In a newly published set of guidelines, experts give suggestions for the management of some of the behavioral symptoms of Huntington’s disease. By making these guidelines available to both specialists and non-specialists, the hope is that better care and support can be given more consistently to Huntington’s patients and their loved ones.
The guidelines were explained in a study, “Clinical Management of Neuropsychiatric Symptoms of Huntington Disease: Expert-Based Consensus Guidelines on Agitation, Anxiety, Apathy, Psychosis and Sleep Disorders,” published in the Journal of Huntington’s Disease.
When it comes to making general guidelines for how doctors should treat people with a disease, best practice is to develop such guidelines based on robust data from large clinical trials that directly test what works and what doesn’t for people with that disease.
However, for rarer conditions, such as Huntington’s, there isn’t a large enough patient population for such studies to be done. In these cases, “expert opinion obtained by methods to rigorously develop consensus” is an acceptable option to develop clinical practice guidelines.
To this end, an international, multidisciplinary panel of 11 experts was asked to create a series of statements about five behavioral symptoms of Huntington’s: agitation, anxiety, apathy, psychosis, and sleep disorders.
These statements were sent to 84 Huntington’s experts around the world (mostly North America, Europe, and Australia), who were asked to rate their level of agreement or disagreement with each.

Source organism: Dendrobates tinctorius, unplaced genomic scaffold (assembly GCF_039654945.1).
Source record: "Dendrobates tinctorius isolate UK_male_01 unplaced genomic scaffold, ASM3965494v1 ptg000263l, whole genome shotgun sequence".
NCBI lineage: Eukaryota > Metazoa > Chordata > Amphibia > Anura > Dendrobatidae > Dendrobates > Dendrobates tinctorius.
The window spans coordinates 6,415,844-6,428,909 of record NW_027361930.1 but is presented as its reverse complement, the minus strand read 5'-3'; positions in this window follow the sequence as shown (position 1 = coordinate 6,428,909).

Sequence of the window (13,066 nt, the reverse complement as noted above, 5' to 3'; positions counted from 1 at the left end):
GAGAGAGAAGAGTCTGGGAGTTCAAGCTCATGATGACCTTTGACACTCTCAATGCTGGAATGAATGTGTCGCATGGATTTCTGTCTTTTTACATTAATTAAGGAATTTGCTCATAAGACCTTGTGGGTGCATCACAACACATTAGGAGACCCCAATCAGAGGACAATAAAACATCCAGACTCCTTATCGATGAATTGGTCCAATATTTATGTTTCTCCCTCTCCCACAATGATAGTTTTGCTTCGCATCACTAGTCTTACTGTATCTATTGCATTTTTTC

Importantly, even though there’s not a lot of hard data from clinical trials, there was a lot of agreement among the experts: 110 statements were originally developed, and 98 of these were met with significant overall agreement.
The published guidelines include advice broken into three categories for each of the five behavioral domains: general (e.g. modifying the individual’s environment), behavioral (e.g. education and activities), and pharmacological (e.g. the prescription of antidepressants).
“While many of the recommendations are like those contained in general psychiatric guidelines and guidelines for other disease areas (e.g., Alzheimer’s disease, Parkinson’s disease), the present work is intended to inform clinicians, scientists, patients, and carers on the management of these neuropsychiatric symptoms specifically in [Huntington’s disease],” the researchers stated.
“Clinical experience indicates that most of the neuropsychiatric symptoms discussed are treatable using non-pharmacologic and pharmacologic strategies developed for use in other patient groups (e.g. Alzheimer’s disease),” Karen E. Anderson, MD, of the Departments of Psychiatry and Neurology of Georgetown University, said in a press release.
“Treatment of the symptoms as experienced in [Huntington’s disease] generally follows the same recommendations as in other patient groups. However, the management of neuropsychiatric symptoms in HD is frequently more complex because symptoms often coexist, and treatment decisions should be adapted to cover all symptoms while limiting the simultaneous use of multiple drugs,” she said.
The guidelines stress the importance of educating not just patients and healthcare professionals, but also families and caregivers, about the behaviors that can manifest in Huntington’s and how best to treat them.
It is hoped that making these guidelines available will encourage people with Huntington’s to seek out treatment that can help them. “These guidelines convey the important message that we have treatments available now for many neuropsychiatric symptoms of HD,” Anderson said. “This should encourage patients to seek care. They also help non-specialist clinicians understand that HD is a not a hopeless condition.”